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Notice

Self-Regulatory Organizations; NYSE Arca, Inc.; Notice of Filing of Proposed Rule Change Relating to Pricing Information for Components Underlying Currency-Linked Securities

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Start Preamble January 29, 2008.

Pursuant to Section 19(b)(1) of the Securities Exchange Act of 1934 (“Act”) [1] and Rule 19b-4 thereunder,[2] notice is hereby given that on January 17, 2008, NYSE Arca, Inc. (“NYSE Arca” or “Exchange”), through its wholly owned subsidiary, NYSE Arca Equities, Inc. (“NYSE Arca Equities”), filed with the Securities and Exchange Commission (“Commission”) the proposed rule change as described in Items I, II, and III below, which Items have been substantially prepared by the Exchange. The Commission is publishing this notice to solicit comments on the proposed rule change from interested persons.

I. Self-Regulatory Organization's Statement of the Terms of Substance of the Proposed Rule Change

The Exchange proposes to amend NYSE Arca Equities Rule 5.2(j)(6)(B)(III)(1), which sets forth the Exchange's initial listing criteria for Currency-Linked Securities,[3] to permit the listing and trading of Currency-Linked Securities where the pricing information for one or more currencies comprising the Currency Reference Asset is the generally accepted forward price for the currency exchange rate in question. The text of the proposed rule change is available at the Exchange, the Commission's Public Reference Room, and http://www.nyse.com.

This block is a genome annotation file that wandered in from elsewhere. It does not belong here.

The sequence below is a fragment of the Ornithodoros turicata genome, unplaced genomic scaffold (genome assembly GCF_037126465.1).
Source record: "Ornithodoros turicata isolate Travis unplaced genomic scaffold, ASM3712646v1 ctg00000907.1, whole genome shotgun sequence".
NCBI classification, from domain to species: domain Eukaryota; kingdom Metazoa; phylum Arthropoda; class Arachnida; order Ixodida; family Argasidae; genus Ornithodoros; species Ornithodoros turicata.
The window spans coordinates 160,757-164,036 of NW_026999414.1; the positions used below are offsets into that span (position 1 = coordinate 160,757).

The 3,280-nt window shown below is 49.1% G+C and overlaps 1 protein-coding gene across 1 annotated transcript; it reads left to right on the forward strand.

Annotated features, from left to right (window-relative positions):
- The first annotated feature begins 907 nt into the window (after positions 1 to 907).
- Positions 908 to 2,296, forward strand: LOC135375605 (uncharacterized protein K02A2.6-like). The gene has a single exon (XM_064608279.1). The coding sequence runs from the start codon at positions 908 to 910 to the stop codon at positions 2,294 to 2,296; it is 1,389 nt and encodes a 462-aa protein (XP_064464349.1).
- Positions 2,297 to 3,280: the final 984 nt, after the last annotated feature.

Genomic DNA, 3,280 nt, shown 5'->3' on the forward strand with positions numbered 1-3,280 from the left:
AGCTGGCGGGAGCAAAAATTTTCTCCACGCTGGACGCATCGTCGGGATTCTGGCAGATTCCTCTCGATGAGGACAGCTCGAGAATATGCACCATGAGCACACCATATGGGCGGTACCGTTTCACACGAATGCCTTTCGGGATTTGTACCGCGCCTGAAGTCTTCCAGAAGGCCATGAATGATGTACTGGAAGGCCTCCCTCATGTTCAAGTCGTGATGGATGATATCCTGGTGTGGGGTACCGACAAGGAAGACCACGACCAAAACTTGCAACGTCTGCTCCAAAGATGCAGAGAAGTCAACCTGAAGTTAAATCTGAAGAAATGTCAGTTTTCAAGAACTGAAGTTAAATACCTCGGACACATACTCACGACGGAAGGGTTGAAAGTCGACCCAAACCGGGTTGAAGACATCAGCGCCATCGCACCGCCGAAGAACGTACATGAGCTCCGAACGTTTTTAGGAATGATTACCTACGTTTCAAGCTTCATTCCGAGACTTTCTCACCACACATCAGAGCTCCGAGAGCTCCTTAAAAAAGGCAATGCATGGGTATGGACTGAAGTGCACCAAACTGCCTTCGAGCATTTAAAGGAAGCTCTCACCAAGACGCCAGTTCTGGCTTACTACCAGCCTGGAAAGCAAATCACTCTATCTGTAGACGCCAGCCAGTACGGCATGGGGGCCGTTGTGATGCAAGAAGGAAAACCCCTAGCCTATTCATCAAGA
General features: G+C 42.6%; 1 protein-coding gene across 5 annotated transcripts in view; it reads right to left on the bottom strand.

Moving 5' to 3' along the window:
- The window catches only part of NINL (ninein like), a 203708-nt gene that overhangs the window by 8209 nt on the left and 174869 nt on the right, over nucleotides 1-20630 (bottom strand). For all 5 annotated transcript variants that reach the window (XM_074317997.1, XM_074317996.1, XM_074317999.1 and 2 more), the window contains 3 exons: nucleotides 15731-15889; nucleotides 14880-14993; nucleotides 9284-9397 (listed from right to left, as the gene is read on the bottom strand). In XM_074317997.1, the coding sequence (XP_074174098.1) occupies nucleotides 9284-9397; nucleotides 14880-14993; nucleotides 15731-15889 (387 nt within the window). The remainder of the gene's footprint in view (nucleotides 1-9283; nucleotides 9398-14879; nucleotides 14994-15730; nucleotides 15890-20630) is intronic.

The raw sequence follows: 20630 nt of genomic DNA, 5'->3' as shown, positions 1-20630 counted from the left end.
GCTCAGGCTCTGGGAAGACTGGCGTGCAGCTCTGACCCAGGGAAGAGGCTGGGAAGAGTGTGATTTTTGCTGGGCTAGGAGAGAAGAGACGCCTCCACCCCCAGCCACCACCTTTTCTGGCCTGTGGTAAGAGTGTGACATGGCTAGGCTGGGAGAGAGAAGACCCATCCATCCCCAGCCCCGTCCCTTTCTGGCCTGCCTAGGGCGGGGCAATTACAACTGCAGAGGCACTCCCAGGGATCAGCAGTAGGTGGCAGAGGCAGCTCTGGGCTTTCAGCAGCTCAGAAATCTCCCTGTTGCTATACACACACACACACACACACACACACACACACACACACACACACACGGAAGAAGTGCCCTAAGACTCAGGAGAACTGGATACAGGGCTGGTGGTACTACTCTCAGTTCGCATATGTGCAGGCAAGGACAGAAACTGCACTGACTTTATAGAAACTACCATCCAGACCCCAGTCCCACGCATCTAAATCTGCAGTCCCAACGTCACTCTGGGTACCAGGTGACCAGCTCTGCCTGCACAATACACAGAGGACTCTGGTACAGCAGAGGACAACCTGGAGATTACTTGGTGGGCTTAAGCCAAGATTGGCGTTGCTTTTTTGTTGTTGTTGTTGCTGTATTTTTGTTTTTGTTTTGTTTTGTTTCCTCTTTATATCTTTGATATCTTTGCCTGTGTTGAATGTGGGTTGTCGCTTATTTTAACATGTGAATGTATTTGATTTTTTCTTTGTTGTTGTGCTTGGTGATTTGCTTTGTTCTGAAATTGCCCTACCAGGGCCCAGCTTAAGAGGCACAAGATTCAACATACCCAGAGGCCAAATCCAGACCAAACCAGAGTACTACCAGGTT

II. Self-Regulatory Organization's Statement of the Purpose of, and Statutory Basis for, the Proposed Rule Change

In its filing with the Commission, the Exchange included statements concerning the purpose of, and basis for, the proposed rule change and discussed any comments it received on the proposed rule change. The text of these statements may be examined at the places specified in Item IV below. The Exchange has prepared summaries, set forth in Sections A, B, and C below, of the most significant aspects of such statements.

A. Self-Regulatory Organization's Statement of the Purpose of, and Statutory Basis for, the Proposed Rule Change

1. Purpose

The Exchange proposes to amend NYSE Arca Equities Rule 5.2(j)(6)(B)(III)(1) to permit the listing of Currency-Linked Securities where the pricing information for some or all of the components of the Currency Reference Asset is the generally accepted forward price for the currency exchange rate in question. The ability for an issuer to use forward pricing information under proposed NYSE Arca Equities Rule 5.2(j)(6)(B)(III)(1)(b) for any component of a Currency Reference Start Printed Page 6760Asset would be restricted to the following currencies, based on high volumes of forward contract transactions in such currencies: U.S. Dollar, Euro, Japanese Yen, British Pound Sterling, Swiss Franc, Canadian Dollar, Australian Dollar, Brazilian Real, Chinese Renminbi, Czech Koruna, Danish Krone, Hong Kong Dollar, Hungarian Forint, Indian Rupee, Indonesian Rupiah, Korean Won, Mexican Peso, Norwegian Krone, New Zealand Dollar, Philippine Peso, Polish Zloty, Russian Ruble, Swedish Krona, South African Rand, Singapore Dollar, Taiwan Dollar, Thai Baht or New Turkish Lira. The volume in these currencies is as follows: [4]

FX Forward Average Daily Volume in Millions USD

Currency200120042007Average
U.S. Dollar110,795170,357289,435190,196
Euro54,32788,243137,39193,320